The Art of Design
Last time I talked about the magic of design and how important it is. I also mentioned that design is an art form. So, what does that mean fo you?
Well, making magic (or art) requires a few very important things: time, emotion, and personalization. We'll start with the most frustrating.
I've talked about this before in a few different places, but design takes time. We are living in an era where it seems like everything can be shipped to you in two days and returned easily if you don't like it. Custom anything is quickly turning into a thing of the past. Unfortunately, most items that you can get quickly are also going to break quickly. The quality is much lower and you will have to replace them a lot faster than if you'd sprung for a more expensive version.
Another thing to remember is that designing your home is like putting together an all white thousand-piece puzzle. Fitting the pieces together and solving the problems won't happen quickly. Sometimes you don't even know what the problems are right off the bat. Often, one of those problems is a time constraint. It could be you. It could be me. It could be the contractor or a subcontractor. There are multiple people involved in any project, each with their own schedules and a thousand things that can suddenly change.
Finally, we all take a different amount of time to decide what we want. Then we change our minds. It's human and completely natural. It also creates a problem when you're on a tight timeline. The bottom line is that with a designer at the helm this process will not be as hard or take as long. But getting things right will still take time. Take a breath and remember that it took over four years to paint the ceiling of the Sistine Chapel. Four months doesn't seem that crazy anymore, does it?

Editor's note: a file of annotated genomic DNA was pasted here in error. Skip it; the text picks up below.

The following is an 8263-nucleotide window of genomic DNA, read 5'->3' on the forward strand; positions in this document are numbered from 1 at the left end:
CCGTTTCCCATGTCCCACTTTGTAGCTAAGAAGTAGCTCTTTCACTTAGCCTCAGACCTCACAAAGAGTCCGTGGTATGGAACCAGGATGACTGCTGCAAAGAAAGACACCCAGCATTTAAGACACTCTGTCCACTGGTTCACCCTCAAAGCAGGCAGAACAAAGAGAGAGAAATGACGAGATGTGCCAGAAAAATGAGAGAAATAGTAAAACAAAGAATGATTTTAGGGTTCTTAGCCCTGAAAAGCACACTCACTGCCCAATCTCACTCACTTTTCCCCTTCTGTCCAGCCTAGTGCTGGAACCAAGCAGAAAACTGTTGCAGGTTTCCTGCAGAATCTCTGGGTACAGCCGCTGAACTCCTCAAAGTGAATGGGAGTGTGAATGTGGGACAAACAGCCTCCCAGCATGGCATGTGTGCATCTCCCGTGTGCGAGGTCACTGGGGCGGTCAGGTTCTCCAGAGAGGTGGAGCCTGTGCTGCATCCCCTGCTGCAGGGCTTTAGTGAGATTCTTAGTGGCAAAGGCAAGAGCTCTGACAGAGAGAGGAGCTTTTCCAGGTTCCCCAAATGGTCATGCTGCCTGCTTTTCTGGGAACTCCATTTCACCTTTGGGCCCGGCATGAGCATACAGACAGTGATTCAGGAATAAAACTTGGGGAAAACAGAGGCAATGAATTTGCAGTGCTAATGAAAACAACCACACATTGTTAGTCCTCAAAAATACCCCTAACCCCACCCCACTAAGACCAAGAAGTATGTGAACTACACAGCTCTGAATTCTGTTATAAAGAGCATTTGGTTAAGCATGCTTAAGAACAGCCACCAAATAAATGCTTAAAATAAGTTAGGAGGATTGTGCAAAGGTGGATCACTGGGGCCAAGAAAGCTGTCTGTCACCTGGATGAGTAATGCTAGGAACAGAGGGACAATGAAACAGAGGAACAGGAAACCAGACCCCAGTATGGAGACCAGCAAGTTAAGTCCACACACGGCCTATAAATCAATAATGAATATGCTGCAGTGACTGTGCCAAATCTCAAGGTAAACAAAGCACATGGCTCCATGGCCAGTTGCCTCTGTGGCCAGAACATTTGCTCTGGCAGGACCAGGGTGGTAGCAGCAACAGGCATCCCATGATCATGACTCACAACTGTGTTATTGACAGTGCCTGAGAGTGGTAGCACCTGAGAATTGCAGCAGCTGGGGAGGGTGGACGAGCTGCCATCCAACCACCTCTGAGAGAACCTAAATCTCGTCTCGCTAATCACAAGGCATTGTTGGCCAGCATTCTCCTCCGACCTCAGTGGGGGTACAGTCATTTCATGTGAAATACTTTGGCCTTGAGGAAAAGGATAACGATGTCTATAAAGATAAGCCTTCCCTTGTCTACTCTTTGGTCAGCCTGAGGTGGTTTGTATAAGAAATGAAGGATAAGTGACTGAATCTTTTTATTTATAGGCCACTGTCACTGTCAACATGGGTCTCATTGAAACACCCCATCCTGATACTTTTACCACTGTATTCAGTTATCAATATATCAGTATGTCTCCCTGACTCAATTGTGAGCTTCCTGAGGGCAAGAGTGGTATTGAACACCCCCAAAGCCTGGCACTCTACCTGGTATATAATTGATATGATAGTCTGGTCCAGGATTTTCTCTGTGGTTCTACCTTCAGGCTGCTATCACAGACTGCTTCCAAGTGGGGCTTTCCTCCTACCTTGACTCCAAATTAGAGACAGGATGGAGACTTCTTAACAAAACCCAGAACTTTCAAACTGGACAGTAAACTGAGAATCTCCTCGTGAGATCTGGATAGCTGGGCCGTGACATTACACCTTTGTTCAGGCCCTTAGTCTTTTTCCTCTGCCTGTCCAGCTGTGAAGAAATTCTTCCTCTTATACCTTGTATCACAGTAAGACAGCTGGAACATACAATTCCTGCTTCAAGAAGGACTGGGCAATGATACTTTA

We covered this last time, but I'll talk about it again. Your home should make you feel something! And not just exhausted when you think about cleaning it. You should have some emotion about it. It could be comfort, warmth, peace, or just a lack of stress when you walk in. I never want to design something that people feel apathetic about. That shows me I've done my job wrong. Art evokes emotion. Let's make sure that your home does too.
In the days before there were giant art galleries, if you wanted to survive as an artist, you needed to get commissions from patrons. A lot of times, it was for a family portrait or something equally personal. A lot of the great masterpieces we admire today were a collaboration between artist and customer, each bringing something special to the table.
I can't tell you how many ads I've seen lately for online design firms that will completely design your home for almost nothing. The rooms they show are beautiful, but are they